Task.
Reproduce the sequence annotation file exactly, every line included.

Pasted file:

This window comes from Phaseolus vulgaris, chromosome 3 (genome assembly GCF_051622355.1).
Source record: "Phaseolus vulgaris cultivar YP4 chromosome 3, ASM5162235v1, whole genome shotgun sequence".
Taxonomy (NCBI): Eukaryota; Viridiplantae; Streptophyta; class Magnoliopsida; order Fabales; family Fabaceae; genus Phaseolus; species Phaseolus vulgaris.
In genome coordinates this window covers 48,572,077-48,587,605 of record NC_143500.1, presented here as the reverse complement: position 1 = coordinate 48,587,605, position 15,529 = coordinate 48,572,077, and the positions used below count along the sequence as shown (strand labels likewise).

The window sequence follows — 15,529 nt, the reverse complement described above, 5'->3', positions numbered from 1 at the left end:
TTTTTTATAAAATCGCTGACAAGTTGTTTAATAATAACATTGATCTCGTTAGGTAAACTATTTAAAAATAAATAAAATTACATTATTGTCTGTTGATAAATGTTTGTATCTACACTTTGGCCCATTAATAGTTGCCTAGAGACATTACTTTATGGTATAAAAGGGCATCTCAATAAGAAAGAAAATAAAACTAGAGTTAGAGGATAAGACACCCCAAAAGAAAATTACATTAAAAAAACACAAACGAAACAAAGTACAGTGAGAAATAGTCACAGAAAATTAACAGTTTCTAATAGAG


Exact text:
This window comes from Phaseolus vulgaris, chromosome 3 (genome assembly GCF_051622355.1).
Source record: "Phaseolus vulgaris cultivar YP4 chromosome 3, ASM5162235v1, whole genome shotgun sequence".
Taxonomy (NCBI): Eukaryota; Viridiplantae; Streptophyta; class Magnoliopsida; order Fabales; family Fabaceae; genus Phaseolus; species Phaseolus vulgaris.
In genome coordinates this window covers 48,572,077-48,587,605 of record NC_143500.1, presented here as the reverse complement: position 1 = coordinate 48,587,605, position 15,529 = coordinate 48,572,077, and the positions used below count along the sequence as shown (strand labels likewise).

The window sequence follows — 15,529 nt, the reverse complement described above, 5'->3', positions numbered from 1 at the left end:
TTTTTTATAAAATCGCTGACAAGTTGTTTAATAATAACATTGATCTCGTTAGGTAAACTATTTAAAAATAAATAAAATTACATTATTGTCTGTTGATAAATGTTTGTATCTACACTTTGGCCCATTAATAGTTGCCTAGAGACATTACTTTATGGTATAAAAGGGCATCTCAATAAGAAAGAAAATAAAACTAGAGTTAGAGGATAAGACACCCCAAAAGAAAATTACATTAAAAAAACACAAACGAAACAAAGTACAGTGAGAAATAGTCACAGAAAATTAACAGTTTCTAATAGAG